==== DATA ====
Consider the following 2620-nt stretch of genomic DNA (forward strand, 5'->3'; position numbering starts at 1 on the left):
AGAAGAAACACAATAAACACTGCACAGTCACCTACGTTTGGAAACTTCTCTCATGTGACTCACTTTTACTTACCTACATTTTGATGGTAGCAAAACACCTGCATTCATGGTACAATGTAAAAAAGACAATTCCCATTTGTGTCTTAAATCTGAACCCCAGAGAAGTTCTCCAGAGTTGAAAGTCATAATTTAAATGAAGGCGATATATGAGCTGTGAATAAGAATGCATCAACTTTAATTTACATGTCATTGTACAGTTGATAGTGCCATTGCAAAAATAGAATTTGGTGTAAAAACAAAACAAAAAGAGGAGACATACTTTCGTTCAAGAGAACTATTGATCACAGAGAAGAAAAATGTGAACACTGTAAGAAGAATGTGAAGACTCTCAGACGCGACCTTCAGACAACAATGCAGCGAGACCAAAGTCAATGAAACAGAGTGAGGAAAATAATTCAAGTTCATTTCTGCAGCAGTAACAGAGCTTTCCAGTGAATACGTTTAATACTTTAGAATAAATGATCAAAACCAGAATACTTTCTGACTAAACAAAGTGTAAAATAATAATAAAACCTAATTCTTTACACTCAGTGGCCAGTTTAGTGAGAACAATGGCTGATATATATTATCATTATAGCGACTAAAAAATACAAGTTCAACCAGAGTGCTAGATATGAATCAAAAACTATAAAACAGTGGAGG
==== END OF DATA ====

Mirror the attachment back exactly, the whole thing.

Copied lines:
Consider the following 2620-nt stretch of genomic DNA (forward strand, 5'->3'; position numbering starts at 1 on the left):
AGAAGAAACACAATAAACACTGCACAGTCACCTACGTTTGGAAACTTCTCTCATGTGACTCACTTTTACTTACCTACATTTTGATGGTAGCAAAACACCTGCATTCATGGTACAATGTAAAAAAGACAATTCCCATTTGTGTCTTAAATCTGAACCCCAGAGAAGTTCTCCAGAGTTGAAAGTCATAATTTAAATGAAGGCGATATATGAGCTGTGAATAAGAATGCATCAACTTTAATTTACATGTCATTGTACAGTTGATAGTGCCATTGCAAAAATAGAATTTGGTGTAAAAACAAAACAAAAAGAGGAGACATACTTTCGTTCAAGAGAACTATTGATCACAGAGAAGAAAAATGTGAACACTGTAAGAAGAATGTGAAGACTCTCAGACGCGACCTTCAGACAACAATGCAGCGAGACCAAAGTCAATGAAACAGAGTGAGGAAAATAATTCAAGTTCATTTCTGCAGCAGTAACAGAGCTTTCCAGTGAATACGTTTAATACTTTAGAATAAATGATCAAAACCAGAATACTTTCTGACTAAACAAAGTGTAAAATAATAATAAAACCTAATTCTTTACACTCAGTGGCCAGTTTAGTGAGAACAATGGCTGATATATATTATCATTATAGCGACTAAAAAATACAAGTTCAACCAGAGTGCTAGATATGAATCAAAAACTATAAAACAGTGGAGG